Mickey Arthur eager for Pakistan to resume full home schedule

Nine years on from the armed attack on the Sri Lanka team bus in Lahore, Pakistan coach Mickey Arthur says he hopes “we’re really close” to the world’s leading teams touring there again.

International cricket in Pakistan was effectively suspended for several years after the 2009 attack.

Zimbabwe, however, played several limited-overs fixtures in Pakistan three years ago.

Pakistan have subsequently welcomed a World XI and last year played a Twenty20 international against Sri Lanka in Lahore, while earlier this month they completed a 3-0 at home to the West Indies, the World Twenty20 champions.

But Test cricket has yet to resume in Pakistan, with the United Arab Emirates remaining their ‘home away from home’.

“I hope we’re really close,” Arthur told reporters on Wednesday.

“The colour, the passion, the excitement for our local people to see cricket there was amazing and for our players to play in front of their fans and families and just play at home was amazing.

“We’ve had a couple of those now — the World XI, Sri Lanka and now the West Indies,” he added. “They were great occasions so let’s hope that opens the door for a lot more cricket in Pakistan.”

Arthur, a former head coach of both his native South Africa and Australia, was speaking at Canterbury, where Pakistan begin their tour of Britain and Ireland with a four-day warm-up match against Kent starting Saturday.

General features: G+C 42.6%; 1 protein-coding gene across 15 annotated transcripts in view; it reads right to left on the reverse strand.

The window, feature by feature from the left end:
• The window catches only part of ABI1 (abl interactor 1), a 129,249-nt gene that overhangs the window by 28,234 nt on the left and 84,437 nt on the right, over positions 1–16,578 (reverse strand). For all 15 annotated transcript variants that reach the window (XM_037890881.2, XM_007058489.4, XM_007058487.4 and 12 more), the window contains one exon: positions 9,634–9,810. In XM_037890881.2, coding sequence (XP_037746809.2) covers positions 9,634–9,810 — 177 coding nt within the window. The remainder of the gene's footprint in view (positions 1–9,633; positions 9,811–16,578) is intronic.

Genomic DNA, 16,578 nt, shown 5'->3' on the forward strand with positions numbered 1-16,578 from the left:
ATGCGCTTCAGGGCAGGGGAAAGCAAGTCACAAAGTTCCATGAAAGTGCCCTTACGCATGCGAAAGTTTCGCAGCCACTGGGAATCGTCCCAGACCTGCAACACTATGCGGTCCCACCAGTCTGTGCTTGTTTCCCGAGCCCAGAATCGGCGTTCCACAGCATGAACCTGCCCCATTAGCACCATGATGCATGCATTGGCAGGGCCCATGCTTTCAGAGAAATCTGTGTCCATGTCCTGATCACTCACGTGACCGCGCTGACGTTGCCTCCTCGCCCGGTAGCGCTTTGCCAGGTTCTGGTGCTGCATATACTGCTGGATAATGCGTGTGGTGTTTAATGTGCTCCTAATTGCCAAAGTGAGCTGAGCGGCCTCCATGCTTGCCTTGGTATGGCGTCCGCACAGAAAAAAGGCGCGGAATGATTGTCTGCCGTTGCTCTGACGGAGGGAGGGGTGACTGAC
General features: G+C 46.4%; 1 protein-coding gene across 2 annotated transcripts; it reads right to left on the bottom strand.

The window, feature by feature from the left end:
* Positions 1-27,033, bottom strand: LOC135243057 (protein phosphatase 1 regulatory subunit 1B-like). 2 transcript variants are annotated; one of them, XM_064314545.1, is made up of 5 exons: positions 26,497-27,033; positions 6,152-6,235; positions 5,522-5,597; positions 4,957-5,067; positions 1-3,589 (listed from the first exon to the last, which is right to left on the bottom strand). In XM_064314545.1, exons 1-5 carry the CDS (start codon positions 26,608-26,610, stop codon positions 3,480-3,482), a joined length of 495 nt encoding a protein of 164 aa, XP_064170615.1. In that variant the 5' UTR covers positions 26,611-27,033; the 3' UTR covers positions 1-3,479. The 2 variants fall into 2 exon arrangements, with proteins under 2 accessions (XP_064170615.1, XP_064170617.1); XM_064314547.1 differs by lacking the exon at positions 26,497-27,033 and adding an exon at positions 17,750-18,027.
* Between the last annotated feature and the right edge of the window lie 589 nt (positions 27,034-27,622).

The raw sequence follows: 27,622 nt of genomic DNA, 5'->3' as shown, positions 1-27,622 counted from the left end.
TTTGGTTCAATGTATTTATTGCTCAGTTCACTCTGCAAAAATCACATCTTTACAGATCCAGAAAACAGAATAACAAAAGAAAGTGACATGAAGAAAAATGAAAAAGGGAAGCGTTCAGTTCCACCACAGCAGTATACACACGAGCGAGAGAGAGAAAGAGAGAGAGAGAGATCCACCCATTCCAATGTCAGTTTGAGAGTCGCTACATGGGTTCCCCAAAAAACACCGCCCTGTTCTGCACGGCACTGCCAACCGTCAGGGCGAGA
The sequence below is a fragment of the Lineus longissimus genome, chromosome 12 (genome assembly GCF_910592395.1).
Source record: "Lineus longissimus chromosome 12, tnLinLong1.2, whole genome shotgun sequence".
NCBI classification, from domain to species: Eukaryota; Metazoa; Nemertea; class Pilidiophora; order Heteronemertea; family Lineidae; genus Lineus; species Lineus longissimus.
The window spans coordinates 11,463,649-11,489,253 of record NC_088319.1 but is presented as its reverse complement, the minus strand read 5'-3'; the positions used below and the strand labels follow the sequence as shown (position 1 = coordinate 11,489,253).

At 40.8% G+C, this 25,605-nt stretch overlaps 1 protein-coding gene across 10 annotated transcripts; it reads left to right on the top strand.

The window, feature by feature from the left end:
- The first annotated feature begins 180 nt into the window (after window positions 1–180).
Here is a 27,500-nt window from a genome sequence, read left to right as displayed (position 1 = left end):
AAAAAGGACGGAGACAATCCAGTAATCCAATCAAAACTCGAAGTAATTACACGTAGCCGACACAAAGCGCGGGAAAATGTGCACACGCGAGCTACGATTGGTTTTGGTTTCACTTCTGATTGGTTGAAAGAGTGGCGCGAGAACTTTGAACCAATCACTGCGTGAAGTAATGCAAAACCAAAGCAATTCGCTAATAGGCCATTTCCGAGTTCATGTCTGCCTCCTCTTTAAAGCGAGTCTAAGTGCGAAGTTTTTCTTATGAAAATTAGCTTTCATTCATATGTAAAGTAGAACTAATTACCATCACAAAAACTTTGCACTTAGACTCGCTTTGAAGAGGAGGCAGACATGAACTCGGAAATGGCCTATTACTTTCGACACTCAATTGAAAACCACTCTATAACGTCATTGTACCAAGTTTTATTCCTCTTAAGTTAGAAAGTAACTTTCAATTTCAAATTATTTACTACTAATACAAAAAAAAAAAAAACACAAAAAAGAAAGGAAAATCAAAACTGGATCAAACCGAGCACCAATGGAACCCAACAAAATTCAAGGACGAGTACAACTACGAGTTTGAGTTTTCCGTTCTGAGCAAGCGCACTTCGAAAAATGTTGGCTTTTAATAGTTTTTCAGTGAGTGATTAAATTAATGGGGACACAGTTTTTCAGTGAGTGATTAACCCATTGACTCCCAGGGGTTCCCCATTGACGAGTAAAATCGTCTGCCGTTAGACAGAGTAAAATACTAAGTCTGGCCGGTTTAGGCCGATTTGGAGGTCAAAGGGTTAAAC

Arthur’s first Test series in charge of Pakistan ended in an impressive 2- 2 draw in England in 2016.

He then oversaw Pakistan’s 2017 Champions Trophy triumph, which culminated with a stunning win over arch-rivals India in the final of the one-day international tournament at The Oval in London.

Pakistan, after providing the opposition for Ireland’s inaugural Test, face England in a two-match series.

England will come into that campaign following Test series defeats in both Australia and New Zealand, but Arthur expects them to prove far more threatening on home soil.

“It’s a little bit early to get too controversial,” said a smiling Arthur when asked if Pakistan could could exploit the “weakness” of an England top- order featuring captain Joe Root.

“I saw Dawid Malan play exceptionally well in Perth…we know Root is world-class, (Jonny) Bairstow is world-class, they are a really good side.”

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